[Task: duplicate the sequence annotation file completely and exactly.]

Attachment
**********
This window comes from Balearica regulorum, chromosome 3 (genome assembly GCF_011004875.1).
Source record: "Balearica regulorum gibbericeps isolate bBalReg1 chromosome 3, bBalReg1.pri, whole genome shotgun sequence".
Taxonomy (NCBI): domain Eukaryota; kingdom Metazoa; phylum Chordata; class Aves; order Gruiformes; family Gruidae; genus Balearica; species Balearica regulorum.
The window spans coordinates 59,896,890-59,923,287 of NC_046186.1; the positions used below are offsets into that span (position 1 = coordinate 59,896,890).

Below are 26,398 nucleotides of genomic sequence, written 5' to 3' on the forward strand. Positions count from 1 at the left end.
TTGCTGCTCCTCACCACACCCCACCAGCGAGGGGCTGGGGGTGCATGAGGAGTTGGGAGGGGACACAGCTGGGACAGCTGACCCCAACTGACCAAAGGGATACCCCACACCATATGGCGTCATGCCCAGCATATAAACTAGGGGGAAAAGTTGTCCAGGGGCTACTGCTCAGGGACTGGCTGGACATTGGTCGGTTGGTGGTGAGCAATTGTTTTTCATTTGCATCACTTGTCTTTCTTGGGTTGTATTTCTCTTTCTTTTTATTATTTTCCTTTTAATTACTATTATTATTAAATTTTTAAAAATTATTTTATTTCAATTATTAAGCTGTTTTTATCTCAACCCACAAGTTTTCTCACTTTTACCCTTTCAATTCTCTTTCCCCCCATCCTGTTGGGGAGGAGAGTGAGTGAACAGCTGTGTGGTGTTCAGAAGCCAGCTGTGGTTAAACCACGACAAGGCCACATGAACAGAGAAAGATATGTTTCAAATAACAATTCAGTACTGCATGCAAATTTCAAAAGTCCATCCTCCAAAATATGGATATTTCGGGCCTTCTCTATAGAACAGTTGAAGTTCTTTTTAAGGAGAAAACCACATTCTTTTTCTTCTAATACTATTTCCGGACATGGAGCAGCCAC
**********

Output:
This window comes from Balearica regulorum, chromosome 3 (genome assembly GCF_011004875.1).
Source record: "Balearica regulorum gibbericeps isolate bBalReg1 chromosome 3, bBalReg1.pri, whole genome shotgun sequence".
Taxonomy (NCBI): domain Eukaryota; kingdom Metazoa; phylum Chordata; class Aves; order Gruiformes; family Gruidae; genus Balearica; species Balearica regulorum.
The window spans coordinates 59,896,890-59,923,287 of NC_046186.1; the positions used below are offsets into that span (position 1 = coordinate 59,896,890).

Below are 26,398 nucleotides of genomic sequence, written 5' to 3' on the forward strand. Positions count from 1 at the left end.
TTGCTGCTCCTCACCACACCCCACCAGCGAGGGGCTGGGGGTGCATGAGGAGTTGGGAGGGGACACAGCTGGGACAGCTGACCCCAACTGACCAAAGGGATACCCCACACCATATGGCGTCATGCCCAGCATATAAACTAGGGGGAAAAGTTGTCCAGGGGCTACTGCTCAGGGACTGGCTGGACATTGGTCGGTTGGTGGTGAGCAATTGTTTTTCATTTGCATCACTTGTCTTTCTTGGGTTGTATTTCTCTTTCTTTTTATTATTTTCCTTTTAATTACTATTATTATTAAATTTTTAAAAATTATTTTATTTCAATTATTAAGCTGTTTTTATCTCAACCCACAAGTTTTCTCACTTTTACCCTTTCAATTCTCTTTCCCCCCATCCTGTTGGGGAGGAGAGTGAGTGAACAGCTGTGTGGTGTTCAGAAGCCAGCTGTGGTTAAACCACGACAAGGCCACATGAACAGAGAAAGATATGTTTCAAATAACAATTCAGTACTGCATGCAAATTTCAAAAGTCCATCCTCCAAAATATGGATATTTCGGGCCTTCTCTATAGAACAGTTGAAGTTCTTTTTAAGGAGAAAACCACATTCTTTTTCTTCTAATACTATTTCCGGACATGGAGCAGCCAC